The tech sector does great things for the US economy. For example, IT made up (0) 75 percent of US productivity growth from 1995 to 2002, and 44 percent from 2000 to 2006. In 2011, IT workers earned 75 percent more (1) annually than non-tech workers. And, finally, tech made up 5.7 percent of the US workforce (2) in 2014.
Given these great contributions to citizens’ wellbeing, one would think tech companies and governments would be careful not to kill the proverbial goose that lays the golden egg. But that could be just what is going on. Here are five ways governments and industry are trying to cripple tech.
1. They ignore economics
The EU is once again attacking a tech company for not having a brick-and-mortar business model. The most recent case in point is Google, which the EU is charging (3) with violating antitrust laws. The infraction? Giving away its popular Android operating system and making up the financial loss by enticing customers that use the operating system to buy other Google products. Effectively giving away a platform, such as an operating system, in order to sell other cool things was almost unheard of in the old days, but it is normal in tech. For example, Adobe gave away its Reader so that it could sell software for creating PDFs. Internet search is almost universally free so that the engines’ owners can sell advertising.
This tech pricing model is based on sound economics (4). But if antitrust authorities keep crying foul when it is used, customers will have less to buy.
2. They punish success
One of the justifications the EU provides for its attacks on Google is that Google is dominant. In EU parlance (5), this basically means that a company has held on to a high market share — more than 40 percent — for an extended period of time. But high market share simply means that most customers prefer (6) the Android operating system — and the competition for these customers is pretty intense. Attacking success implies that these antitrust regulators would prefer fewer happy customers.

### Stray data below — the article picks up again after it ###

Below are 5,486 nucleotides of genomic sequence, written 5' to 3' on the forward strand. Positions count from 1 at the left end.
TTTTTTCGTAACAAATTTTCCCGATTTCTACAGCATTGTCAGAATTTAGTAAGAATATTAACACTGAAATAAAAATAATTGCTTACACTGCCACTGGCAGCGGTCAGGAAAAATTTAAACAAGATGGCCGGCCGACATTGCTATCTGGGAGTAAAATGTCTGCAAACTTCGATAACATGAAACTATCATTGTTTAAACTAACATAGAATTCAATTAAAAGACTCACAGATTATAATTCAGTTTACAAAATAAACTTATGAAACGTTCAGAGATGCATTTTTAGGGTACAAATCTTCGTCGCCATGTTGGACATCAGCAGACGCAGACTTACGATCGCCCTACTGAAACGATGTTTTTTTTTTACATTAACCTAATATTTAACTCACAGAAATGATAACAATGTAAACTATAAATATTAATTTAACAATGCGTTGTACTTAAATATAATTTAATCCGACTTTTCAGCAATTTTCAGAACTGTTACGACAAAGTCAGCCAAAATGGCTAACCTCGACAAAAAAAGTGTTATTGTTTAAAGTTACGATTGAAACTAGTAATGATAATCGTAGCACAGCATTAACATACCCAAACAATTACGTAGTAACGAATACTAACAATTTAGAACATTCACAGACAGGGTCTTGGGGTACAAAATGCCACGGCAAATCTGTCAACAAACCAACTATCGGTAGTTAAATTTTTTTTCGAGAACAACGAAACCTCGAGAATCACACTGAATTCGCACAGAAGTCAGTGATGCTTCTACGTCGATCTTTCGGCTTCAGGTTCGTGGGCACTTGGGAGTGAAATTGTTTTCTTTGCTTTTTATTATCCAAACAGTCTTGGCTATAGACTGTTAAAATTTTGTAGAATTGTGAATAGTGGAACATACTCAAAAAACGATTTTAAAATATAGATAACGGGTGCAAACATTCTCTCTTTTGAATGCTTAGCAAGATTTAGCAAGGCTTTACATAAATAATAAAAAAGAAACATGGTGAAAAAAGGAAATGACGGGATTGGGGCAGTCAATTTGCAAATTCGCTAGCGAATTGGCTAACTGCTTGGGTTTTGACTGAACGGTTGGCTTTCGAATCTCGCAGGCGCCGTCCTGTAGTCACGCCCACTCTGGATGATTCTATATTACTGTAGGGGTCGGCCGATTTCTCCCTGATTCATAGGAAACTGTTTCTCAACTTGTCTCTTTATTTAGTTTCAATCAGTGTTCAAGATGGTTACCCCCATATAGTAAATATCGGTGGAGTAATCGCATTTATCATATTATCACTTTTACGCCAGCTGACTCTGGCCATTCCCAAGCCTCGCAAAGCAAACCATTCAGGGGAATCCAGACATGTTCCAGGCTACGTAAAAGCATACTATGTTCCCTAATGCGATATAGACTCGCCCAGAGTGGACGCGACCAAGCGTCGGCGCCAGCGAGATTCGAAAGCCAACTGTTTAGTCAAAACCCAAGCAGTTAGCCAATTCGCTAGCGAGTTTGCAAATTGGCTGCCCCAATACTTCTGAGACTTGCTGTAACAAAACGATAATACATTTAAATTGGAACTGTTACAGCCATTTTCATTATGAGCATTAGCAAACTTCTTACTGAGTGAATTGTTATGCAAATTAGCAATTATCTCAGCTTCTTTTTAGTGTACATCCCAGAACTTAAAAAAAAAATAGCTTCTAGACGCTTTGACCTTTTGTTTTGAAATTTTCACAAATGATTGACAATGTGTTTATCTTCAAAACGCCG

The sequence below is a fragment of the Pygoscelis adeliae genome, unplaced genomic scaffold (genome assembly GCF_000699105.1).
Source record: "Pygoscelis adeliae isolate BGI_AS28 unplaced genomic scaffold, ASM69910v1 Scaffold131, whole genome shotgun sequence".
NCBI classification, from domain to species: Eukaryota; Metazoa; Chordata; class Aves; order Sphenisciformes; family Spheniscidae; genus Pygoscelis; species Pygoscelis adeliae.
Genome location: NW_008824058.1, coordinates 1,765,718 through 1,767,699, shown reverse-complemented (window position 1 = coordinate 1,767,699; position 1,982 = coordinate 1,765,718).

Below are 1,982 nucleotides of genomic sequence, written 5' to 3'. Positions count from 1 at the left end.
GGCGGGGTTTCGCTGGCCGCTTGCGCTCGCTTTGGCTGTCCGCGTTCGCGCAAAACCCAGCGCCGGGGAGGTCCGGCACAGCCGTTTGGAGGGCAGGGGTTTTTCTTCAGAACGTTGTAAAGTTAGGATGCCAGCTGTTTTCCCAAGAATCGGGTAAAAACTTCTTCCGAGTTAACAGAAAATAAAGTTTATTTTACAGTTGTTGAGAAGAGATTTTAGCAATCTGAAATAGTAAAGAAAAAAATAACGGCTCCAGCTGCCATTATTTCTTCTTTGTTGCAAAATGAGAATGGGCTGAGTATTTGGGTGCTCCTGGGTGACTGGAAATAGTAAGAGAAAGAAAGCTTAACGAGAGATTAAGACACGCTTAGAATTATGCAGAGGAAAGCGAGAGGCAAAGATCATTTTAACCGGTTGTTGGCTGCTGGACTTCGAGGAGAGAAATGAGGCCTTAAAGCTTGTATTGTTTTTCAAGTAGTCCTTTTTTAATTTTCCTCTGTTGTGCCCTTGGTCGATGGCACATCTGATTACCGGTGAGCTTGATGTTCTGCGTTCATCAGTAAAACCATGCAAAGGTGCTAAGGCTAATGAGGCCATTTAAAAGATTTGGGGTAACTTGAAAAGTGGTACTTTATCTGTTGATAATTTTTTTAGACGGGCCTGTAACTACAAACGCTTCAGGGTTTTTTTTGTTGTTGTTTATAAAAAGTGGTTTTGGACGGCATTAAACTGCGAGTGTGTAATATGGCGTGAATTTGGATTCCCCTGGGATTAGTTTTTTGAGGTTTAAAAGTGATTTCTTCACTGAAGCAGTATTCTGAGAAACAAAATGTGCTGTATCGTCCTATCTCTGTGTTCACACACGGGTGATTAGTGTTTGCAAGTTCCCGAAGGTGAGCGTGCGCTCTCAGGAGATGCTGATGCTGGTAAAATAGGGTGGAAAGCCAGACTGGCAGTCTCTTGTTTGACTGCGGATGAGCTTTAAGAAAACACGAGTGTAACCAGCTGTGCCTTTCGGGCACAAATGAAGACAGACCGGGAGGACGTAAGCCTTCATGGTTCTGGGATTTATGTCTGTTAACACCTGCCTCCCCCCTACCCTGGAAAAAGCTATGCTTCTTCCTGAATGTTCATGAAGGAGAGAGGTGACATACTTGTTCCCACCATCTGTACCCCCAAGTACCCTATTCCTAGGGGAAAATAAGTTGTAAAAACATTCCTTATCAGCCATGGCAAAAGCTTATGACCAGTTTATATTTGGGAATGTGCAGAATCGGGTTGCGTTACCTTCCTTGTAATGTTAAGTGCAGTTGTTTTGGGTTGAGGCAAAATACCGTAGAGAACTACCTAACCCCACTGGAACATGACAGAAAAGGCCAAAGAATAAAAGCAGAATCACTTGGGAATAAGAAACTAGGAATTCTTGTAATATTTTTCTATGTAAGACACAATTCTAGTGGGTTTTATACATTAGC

3. They attack creativity
The FCC is looking into (7) T-Mobile’s Binge On service, which allows content providers to pay for customers’ data usage. Making data more affordable certainly helps customers who struggle to pay for it, but this benefit seems to trouble the regulator. The irony isn’t lost on those of us who watch regulation and antitrust: It was just a few years ago that the FCC opposed AT&T’s acquisition of T-Mobile in part because the agency was concerned about losing an aggressive competitor. Now the FCC wants to slow the aggressive competitor down.
4. They substitute lawsuits for competition
Competing in an innovative sector like tech should be all about return on R&D, but sometimes it is about return on lawyer fees. In 2011, Apple and Samsung spent more money fighting lawsuits (8) and patent disputes than they did on R&D. This isn’t all the companies’ fault: The US patent system has not kept up (9) with the needs of the tech industry, and innovators naturally want to protect what they have created. But wouldn’t it be interesting to see what would happen if all of this money was diverted to employing engineers?
5. They regulate away the competition
Tech is replete with examples of companies seeking government regulation to stifle competitors. Google was an early proponent of net neutrality, a miscellany of policies that constrain Internet service providers in their ability to compete with Google — and their ability to offer Google’s rivals network features that Google is able to self-supply. Google was also a force behind the EU’s actions (10) against Microsoft. Now the search engine giant is being investigated for business practices that are almost exactly like those of Microsoft.
When will all of this end? It may not. Politicians brag (11) about how many antitrust actions they pursue, and they seem to score more points the bigger the company they go after. Cottage industries have grown around opposition to new tech services, legal battles, and regulation. Ironically and sadly, these marketplaces work quite well.